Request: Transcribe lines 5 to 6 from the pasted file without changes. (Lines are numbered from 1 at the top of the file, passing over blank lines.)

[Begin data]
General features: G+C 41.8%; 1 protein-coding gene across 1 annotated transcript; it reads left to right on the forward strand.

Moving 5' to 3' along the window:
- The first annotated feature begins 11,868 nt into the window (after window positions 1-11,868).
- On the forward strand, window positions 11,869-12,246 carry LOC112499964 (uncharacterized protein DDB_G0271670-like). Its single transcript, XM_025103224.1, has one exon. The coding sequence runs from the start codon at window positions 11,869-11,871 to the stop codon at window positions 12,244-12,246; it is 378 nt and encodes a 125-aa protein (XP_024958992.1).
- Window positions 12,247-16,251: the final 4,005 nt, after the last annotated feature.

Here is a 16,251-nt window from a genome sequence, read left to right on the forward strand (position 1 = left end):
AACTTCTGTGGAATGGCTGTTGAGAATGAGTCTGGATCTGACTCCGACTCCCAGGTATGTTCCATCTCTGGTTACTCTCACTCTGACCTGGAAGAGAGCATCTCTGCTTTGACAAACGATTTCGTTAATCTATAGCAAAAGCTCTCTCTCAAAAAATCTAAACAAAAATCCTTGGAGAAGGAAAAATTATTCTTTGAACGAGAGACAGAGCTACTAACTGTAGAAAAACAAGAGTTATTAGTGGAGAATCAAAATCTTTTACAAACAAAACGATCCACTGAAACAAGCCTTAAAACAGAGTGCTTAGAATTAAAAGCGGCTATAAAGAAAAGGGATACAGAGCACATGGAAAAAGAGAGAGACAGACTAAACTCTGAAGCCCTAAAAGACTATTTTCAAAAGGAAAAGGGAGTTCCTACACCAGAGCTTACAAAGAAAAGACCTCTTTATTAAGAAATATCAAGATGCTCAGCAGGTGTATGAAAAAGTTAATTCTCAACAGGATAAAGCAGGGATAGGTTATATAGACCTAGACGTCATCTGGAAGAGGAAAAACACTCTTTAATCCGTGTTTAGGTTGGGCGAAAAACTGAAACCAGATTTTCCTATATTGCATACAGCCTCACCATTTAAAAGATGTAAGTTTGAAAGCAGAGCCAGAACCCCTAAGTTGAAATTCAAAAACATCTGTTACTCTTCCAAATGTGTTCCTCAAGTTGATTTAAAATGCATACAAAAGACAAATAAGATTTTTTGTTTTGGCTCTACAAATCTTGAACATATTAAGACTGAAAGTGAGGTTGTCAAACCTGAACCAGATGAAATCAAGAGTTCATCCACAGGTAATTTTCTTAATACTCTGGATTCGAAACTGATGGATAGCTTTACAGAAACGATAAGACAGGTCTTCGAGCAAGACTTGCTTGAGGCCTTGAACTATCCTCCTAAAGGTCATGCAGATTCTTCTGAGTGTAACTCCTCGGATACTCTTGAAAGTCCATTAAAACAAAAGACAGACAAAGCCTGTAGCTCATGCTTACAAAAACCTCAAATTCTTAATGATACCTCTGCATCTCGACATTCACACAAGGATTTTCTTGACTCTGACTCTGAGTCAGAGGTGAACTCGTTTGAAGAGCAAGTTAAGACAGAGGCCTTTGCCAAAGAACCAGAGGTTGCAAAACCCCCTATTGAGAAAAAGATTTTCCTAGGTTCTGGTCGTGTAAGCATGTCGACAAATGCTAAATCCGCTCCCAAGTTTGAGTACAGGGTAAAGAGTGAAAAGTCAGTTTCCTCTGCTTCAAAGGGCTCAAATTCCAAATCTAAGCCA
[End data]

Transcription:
- Window positions 12,247-16,251: the final 4,005 nt, after the last annotated feature.

Here is a 16,251-nt window from a genome sequence, read left to right on the forward strand (position 1 = left end):